We may have to flip a coin on hating Skype! :sunglasses: 80% of the e-mails I get weekly are divided into two groups. 1. How can I make money Podcasting? 2. How can I recover my audio interview using Skype? I love Skype if I want to talk to friends or family half way around this world, I despise Skype for recording interviews. There are just way to many variables, out of the users control. Below is an excerpt from a article I wrote concerning Skype or any VOIP system.

"Now, lets talk about how and why this can effect your recording and keep in mind that there is VERY LITTLE and most of the time, NOTHING YOU CAN DO ABOUT IT. The following circumstances can and will effect your audio quality & unless every single one of the factors line up 100% below, you will have a hit and miss situation concerning audio quality, using VOIP. Every example below, is required by BOTH people, while on a VOIP call.

  1. How many people are on YOUR service provider, during your call? This does not refer to a conference call, we are talking about how many people, World Wide, are using your service provider as the more people who are signed on, the more burden put on the server. (Comcast, Cox Cable, ie: Internet Service Providers)

  2. What is the speed of your server / router / computer?

  3. Are you using Dial Up or Cable?

  4. Are you hooked directly into your router or are you connected wireless?

  5. How many people are using Skype World Wide at the same time you are?

  6. Are you using the latest software for Skype?

  7. How much ram and memory does your computer have?

  8. Are you on a Satellite Service Provider? (Satellite TV)

This article goes against the grain in the “Podcasting World” but you can not avoid the facts. In till a better mouse trap is built for using VOIP systems, there is very little a consumer can do. Even when you, as a consumer does everything right, you are still at the mercy of the www and “server load”. This does not even take into account for computer / software crashes, power failure or Internet Providers going off line, half way through your interview.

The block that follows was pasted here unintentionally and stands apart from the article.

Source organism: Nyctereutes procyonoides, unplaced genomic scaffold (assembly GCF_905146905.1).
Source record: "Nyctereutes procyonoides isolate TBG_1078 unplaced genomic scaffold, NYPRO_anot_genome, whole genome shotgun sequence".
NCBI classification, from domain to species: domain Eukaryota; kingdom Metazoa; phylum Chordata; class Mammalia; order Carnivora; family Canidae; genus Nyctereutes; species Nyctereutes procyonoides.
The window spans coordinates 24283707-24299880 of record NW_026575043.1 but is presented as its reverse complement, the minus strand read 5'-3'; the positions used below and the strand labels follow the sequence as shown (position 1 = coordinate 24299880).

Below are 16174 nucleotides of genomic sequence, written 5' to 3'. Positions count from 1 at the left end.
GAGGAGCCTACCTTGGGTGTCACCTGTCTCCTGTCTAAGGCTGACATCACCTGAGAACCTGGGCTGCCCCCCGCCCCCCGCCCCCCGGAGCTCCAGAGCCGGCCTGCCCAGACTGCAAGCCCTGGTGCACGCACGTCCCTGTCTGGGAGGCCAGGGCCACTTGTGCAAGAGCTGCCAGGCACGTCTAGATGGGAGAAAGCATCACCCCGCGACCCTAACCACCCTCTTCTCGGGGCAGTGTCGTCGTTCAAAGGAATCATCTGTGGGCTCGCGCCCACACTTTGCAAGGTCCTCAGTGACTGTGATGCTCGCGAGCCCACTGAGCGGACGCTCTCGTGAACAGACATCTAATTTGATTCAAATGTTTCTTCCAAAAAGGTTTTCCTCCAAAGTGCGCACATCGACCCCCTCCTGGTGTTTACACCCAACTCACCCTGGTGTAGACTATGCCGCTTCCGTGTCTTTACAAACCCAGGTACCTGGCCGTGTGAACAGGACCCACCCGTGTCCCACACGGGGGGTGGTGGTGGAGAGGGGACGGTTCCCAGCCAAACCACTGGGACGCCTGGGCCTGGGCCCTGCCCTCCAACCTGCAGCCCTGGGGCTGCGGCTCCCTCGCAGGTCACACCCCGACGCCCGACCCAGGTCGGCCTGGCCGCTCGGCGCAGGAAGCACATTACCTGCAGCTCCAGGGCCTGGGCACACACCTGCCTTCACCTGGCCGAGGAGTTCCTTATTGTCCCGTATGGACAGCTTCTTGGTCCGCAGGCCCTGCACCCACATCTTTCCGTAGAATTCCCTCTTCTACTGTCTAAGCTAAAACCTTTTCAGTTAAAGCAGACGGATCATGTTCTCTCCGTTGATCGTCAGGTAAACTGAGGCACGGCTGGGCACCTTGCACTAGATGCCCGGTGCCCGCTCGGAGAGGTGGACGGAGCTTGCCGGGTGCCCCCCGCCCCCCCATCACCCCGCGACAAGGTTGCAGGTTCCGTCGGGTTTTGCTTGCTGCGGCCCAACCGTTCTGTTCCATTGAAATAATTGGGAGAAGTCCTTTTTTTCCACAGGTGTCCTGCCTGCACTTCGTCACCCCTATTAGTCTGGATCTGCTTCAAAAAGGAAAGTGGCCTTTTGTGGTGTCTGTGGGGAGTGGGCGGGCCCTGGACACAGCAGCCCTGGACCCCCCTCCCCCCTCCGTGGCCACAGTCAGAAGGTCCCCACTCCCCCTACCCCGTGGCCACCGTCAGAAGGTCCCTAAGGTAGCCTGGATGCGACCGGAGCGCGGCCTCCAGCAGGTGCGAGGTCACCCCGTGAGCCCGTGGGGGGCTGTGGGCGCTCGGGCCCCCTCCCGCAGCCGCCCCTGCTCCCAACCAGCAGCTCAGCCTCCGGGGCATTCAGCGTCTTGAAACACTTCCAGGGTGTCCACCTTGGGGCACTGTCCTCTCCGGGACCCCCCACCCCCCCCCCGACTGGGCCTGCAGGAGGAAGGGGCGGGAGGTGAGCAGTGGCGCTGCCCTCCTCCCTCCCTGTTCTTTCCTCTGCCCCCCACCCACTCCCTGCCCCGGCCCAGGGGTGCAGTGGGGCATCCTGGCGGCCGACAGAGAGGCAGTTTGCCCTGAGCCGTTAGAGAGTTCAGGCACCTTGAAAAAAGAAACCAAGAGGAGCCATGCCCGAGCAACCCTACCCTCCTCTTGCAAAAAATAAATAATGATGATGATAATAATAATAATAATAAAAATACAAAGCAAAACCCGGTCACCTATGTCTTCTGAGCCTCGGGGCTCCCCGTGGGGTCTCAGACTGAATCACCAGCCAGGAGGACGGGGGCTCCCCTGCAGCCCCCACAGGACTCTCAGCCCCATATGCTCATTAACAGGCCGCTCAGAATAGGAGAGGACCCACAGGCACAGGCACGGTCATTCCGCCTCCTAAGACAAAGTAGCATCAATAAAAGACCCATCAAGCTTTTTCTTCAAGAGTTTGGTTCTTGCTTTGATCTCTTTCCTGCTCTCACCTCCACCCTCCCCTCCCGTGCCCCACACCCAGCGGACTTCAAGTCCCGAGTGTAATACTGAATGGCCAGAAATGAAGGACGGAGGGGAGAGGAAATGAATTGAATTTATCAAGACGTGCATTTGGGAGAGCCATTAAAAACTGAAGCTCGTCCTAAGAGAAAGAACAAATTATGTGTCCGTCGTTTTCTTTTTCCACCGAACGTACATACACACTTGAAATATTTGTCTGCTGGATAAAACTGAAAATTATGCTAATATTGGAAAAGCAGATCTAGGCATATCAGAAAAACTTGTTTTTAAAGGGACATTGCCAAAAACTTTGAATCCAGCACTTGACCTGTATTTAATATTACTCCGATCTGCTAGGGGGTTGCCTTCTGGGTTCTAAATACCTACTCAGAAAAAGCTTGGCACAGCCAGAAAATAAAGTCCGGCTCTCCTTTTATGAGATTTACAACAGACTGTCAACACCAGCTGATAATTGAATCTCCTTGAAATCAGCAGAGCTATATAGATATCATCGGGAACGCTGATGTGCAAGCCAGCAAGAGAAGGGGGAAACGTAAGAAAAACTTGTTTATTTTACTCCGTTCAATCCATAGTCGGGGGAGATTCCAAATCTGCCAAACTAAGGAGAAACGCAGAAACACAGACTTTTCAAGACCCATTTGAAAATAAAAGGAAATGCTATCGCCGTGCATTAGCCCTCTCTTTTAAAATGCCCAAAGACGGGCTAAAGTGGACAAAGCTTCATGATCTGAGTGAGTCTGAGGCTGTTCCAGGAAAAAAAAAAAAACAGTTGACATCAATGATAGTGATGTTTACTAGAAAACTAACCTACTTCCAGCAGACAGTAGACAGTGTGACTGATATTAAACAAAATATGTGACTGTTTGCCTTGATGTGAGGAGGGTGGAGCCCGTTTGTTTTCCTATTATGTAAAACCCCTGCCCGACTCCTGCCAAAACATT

As with everything else I write, this is truly just my opinion.


For free.

Given your Skype is properly updated and works correctly (see above list), Pamela (paid software) should do a terrific job. We had one (1) complaint about Pamela and that was from someone who hadn’t read the instructions.

I need an hour for setup, which usually is done in 15 mins.

I don’t think you need an hour to set up Pamela. At your option, Pamela will give you split WAV tracks for high quality editing in post production.

The hardware route (two computers) works amazingly well, too. All the recording and processing is divorced from the Skype computer. It thinks it’s carrying on a simple conversation between two people (or many given a conference). No struggles, no conflicts.


Ya, it is free and it will still leave you stranded. Paid software will crash just as fast as free software. As far as having your software updated, that is just one of many factors. When I discuss Podcasting Equipment with new Podcasters, recording into any software on you machine is a strict no no. Here again, way to many things that will leave you stranded with your recording. It is not a matter of “If” it happens but “When” it happens. I recommend items I own and use on a consistence basis.

As far as basic recording hardware goes. I use a Tascam DR-40 Linear PCM Recorder and any entry / mid level mic I want. I can record remotely, at the house, plug my iPhone 6 into it and record a three way conversation. No worries about power failure, internet provider going off line, computer or software crash, VOIP audio fade, Skype dropping calls ect.

Take the 24 bit 44.1 wave file from the Tascam and import it into Audacity. Master the file and let er eat. Everything else is really just fluff. Total budget around $220.00 if you know a little about how to work your hardware as well as software.

I need an hour on the rider, when starting on location, with their Skype computer. If their Skype works, I need 15 mins to set up my gear. If their Skype doesn’t work, I fall back to my Mac, which has Skype installed, but I’ll need their login and network. In that case I might need an hour to find out if I can have their login on my computer :mrgreen:

The hardware route (two computers) works amazingly well, too. All the recording and processing is divorced from the Skype computer. It thinks it’s carrying on a simple conversation between two people (or many given a conference). No struggles, no conflicts.

That’s my preferred setup too, but for different reasons: I’d rather not have their Skype login on my Mac… :ugeek: